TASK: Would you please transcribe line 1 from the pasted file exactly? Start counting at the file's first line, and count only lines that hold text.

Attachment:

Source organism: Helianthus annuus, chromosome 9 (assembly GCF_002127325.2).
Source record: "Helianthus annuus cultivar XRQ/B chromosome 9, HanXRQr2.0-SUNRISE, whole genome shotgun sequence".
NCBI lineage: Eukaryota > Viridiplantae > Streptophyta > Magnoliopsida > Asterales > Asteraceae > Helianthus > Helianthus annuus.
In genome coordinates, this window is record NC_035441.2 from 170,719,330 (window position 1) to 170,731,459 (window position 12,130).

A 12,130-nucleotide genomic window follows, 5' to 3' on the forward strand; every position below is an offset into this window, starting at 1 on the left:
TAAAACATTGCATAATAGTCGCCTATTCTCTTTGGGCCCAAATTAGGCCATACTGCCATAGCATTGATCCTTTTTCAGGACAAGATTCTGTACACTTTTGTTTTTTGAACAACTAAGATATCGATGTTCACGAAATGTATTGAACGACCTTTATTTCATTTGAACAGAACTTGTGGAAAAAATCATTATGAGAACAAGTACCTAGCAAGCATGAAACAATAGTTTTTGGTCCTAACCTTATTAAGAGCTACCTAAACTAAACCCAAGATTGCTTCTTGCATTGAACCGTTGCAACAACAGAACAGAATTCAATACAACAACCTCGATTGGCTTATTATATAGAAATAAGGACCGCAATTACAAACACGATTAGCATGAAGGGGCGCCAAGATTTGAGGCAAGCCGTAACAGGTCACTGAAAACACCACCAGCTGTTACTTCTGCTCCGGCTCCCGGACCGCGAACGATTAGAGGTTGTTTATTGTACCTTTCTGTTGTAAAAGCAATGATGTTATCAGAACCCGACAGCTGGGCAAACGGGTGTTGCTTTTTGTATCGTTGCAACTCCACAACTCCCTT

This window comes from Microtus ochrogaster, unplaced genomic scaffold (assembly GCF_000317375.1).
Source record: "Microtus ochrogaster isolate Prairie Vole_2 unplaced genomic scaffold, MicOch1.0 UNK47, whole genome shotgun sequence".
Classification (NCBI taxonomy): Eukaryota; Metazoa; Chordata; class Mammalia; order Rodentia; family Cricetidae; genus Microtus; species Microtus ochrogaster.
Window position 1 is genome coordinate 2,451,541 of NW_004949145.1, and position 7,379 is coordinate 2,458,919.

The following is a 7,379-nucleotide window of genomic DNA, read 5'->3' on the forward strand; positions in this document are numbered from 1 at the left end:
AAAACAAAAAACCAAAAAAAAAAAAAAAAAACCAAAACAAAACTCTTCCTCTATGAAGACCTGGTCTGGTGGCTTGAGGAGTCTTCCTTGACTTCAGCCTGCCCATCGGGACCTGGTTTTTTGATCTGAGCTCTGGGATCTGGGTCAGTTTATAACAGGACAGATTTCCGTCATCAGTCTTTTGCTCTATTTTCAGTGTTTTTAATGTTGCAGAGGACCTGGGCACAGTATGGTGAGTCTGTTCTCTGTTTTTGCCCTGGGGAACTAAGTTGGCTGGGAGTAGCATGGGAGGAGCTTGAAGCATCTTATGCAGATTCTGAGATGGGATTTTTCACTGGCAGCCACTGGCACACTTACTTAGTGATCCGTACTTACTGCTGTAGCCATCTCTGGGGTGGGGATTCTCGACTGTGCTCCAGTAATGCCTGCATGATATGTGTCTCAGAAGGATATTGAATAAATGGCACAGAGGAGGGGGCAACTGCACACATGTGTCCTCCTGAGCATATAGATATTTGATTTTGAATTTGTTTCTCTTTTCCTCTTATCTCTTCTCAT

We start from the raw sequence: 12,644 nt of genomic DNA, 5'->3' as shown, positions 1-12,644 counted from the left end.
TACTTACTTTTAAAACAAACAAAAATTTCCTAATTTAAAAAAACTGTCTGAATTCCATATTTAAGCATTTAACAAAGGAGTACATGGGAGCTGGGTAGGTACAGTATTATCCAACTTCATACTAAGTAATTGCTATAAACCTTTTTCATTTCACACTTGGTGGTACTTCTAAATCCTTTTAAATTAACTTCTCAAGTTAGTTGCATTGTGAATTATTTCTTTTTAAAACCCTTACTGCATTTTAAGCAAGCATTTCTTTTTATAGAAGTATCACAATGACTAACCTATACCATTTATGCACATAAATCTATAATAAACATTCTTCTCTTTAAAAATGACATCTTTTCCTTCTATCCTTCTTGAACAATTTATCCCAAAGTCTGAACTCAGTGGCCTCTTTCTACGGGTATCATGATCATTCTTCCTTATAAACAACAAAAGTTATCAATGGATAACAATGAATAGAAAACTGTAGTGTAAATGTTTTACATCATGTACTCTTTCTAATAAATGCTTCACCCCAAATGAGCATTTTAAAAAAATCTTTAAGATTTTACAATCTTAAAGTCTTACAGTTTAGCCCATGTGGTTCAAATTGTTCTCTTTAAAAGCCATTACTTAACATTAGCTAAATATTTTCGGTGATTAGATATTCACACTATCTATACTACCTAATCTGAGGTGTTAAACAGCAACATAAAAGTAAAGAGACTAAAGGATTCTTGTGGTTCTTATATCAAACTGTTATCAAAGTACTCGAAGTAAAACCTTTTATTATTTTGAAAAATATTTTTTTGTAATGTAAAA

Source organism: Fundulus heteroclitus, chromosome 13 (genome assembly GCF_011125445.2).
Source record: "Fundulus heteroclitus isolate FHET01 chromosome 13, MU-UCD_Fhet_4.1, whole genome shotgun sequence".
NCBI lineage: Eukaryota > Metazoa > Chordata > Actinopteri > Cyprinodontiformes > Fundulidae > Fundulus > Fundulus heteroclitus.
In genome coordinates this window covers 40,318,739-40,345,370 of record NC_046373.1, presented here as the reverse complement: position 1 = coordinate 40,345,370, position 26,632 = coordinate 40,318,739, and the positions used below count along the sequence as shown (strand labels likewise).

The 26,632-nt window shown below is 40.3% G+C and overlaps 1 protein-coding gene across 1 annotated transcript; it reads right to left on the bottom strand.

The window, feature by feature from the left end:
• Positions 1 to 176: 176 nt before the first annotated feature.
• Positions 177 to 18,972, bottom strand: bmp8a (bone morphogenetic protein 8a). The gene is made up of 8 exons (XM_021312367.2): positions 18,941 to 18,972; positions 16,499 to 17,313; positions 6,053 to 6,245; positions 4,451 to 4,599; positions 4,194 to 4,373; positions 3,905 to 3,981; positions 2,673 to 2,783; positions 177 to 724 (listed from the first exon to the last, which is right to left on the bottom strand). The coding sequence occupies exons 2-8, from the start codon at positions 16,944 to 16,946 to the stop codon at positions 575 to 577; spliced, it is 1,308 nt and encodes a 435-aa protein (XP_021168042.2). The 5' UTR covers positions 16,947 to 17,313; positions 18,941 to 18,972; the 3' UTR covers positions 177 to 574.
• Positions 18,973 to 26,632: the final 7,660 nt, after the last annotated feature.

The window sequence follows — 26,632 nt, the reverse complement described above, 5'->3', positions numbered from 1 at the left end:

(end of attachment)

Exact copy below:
Source organism: Helianthus annuus, chromosome 9 (assembly GCF_002127325.2).